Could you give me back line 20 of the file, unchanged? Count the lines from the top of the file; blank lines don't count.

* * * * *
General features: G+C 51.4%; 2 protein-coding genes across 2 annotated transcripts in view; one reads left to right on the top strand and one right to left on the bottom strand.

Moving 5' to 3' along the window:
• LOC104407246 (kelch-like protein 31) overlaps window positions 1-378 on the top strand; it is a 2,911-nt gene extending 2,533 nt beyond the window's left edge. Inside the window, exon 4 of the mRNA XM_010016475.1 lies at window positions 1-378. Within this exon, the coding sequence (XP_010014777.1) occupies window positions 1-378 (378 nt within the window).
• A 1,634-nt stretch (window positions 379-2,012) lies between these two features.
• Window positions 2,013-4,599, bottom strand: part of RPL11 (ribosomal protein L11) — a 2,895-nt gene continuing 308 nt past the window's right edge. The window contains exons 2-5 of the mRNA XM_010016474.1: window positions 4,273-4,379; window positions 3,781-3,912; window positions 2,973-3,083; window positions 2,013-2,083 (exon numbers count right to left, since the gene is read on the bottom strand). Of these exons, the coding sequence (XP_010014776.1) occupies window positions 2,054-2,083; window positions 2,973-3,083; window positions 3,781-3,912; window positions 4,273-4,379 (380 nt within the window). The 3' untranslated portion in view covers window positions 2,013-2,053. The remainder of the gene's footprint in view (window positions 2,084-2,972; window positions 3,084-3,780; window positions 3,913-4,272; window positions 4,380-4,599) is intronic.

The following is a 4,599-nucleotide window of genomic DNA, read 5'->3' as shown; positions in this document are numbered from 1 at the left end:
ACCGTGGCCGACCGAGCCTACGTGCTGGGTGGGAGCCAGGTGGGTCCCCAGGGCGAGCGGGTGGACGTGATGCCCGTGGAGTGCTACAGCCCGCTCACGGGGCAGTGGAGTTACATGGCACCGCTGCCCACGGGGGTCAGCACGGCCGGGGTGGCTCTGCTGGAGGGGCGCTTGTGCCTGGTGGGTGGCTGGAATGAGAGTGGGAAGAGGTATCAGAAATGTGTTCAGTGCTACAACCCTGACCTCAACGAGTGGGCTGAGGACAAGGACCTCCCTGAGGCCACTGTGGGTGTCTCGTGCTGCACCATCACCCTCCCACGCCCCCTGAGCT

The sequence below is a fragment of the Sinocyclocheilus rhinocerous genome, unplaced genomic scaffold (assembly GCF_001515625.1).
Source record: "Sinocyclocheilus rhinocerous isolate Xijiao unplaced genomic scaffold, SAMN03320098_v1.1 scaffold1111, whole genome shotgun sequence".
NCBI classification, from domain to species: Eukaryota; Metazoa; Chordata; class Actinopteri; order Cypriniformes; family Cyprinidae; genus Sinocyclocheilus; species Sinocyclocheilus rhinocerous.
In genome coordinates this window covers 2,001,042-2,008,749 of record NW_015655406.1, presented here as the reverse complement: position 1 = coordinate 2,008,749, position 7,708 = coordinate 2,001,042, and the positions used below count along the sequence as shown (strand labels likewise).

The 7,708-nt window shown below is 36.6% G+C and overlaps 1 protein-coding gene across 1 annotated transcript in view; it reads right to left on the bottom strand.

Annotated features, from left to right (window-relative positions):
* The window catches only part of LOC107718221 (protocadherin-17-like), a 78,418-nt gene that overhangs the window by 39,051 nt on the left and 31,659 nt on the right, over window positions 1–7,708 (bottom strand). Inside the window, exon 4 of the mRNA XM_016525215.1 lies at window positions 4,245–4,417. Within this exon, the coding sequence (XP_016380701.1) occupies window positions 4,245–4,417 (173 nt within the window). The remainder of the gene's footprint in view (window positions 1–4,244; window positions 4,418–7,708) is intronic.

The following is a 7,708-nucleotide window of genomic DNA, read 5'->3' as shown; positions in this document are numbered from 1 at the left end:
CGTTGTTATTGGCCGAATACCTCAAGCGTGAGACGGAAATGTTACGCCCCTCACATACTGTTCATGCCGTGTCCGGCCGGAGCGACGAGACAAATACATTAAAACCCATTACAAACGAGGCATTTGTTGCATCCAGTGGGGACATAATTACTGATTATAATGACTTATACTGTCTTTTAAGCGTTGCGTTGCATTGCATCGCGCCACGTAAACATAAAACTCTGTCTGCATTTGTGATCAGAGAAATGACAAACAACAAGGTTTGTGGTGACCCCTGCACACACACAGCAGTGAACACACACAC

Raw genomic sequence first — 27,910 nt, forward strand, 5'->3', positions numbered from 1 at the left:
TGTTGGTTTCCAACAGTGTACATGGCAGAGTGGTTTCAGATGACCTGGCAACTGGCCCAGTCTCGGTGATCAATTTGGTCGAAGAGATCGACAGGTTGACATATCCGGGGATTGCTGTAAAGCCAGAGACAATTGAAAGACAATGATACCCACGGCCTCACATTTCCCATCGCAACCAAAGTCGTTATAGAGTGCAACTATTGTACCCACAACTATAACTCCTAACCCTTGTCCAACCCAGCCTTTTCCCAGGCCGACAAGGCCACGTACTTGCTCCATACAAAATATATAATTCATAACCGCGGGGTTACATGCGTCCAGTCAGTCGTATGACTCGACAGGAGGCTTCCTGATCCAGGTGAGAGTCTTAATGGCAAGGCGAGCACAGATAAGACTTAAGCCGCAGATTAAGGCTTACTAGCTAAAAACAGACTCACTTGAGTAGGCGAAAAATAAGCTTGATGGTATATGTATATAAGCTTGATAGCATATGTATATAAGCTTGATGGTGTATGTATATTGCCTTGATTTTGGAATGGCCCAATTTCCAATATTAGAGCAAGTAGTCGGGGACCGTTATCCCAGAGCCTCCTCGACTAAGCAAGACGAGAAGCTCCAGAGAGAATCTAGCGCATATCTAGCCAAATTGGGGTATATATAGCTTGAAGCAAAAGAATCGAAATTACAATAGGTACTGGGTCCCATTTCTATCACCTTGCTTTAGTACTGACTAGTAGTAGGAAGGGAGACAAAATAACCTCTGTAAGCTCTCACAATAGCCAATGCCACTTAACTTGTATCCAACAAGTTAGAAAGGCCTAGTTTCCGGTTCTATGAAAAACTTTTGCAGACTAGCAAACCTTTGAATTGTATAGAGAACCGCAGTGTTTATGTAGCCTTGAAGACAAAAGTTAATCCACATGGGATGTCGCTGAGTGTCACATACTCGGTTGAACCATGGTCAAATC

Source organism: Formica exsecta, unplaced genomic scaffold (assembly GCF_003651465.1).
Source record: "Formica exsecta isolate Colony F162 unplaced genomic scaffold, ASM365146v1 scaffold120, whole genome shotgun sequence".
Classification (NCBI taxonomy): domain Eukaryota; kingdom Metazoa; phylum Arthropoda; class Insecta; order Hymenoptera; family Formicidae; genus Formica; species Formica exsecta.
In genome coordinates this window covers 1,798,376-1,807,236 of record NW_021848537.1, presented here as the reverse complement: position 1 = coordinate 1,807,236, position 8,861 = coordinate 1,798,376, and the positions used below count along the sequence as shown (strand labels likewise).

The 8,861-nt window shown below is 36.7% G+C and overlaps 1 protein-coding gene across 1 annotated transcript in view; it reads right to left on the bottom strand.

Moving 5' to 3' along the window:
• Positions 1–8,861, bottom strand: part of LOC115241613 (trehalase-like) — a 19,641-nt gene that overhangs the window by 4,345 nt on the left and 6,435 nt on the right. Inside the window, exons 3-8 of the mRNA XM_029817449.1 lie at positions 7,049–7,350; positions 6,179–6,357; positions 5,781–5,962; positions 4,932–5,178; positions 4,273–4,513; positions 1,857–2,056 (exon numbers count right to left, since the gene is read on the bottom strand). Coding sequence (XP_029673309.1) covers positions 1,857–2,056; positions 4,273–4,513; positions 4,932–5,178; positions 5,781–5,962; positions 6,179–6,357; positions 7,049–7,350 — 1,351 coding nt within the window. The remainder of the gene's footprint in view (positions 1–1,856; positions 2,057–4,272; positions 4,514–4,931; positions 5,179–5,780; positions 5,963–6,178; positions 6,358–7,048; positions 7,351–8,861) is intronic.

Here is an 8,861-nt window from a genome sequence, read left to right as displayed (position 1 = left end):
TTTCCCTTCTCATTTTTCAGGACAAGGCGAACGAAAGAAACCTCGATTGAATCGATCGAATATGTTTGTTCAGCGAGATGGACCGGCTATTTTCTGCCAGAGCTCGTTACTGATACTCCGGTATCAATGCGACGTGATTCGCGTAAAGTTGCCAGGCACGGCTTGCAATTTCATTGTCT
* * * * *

Source record: "Formica exsecta isolate Colony F162 unplaced genomic scaffold, ASM365146v1 scaffold120, whole genome shotgun sequence".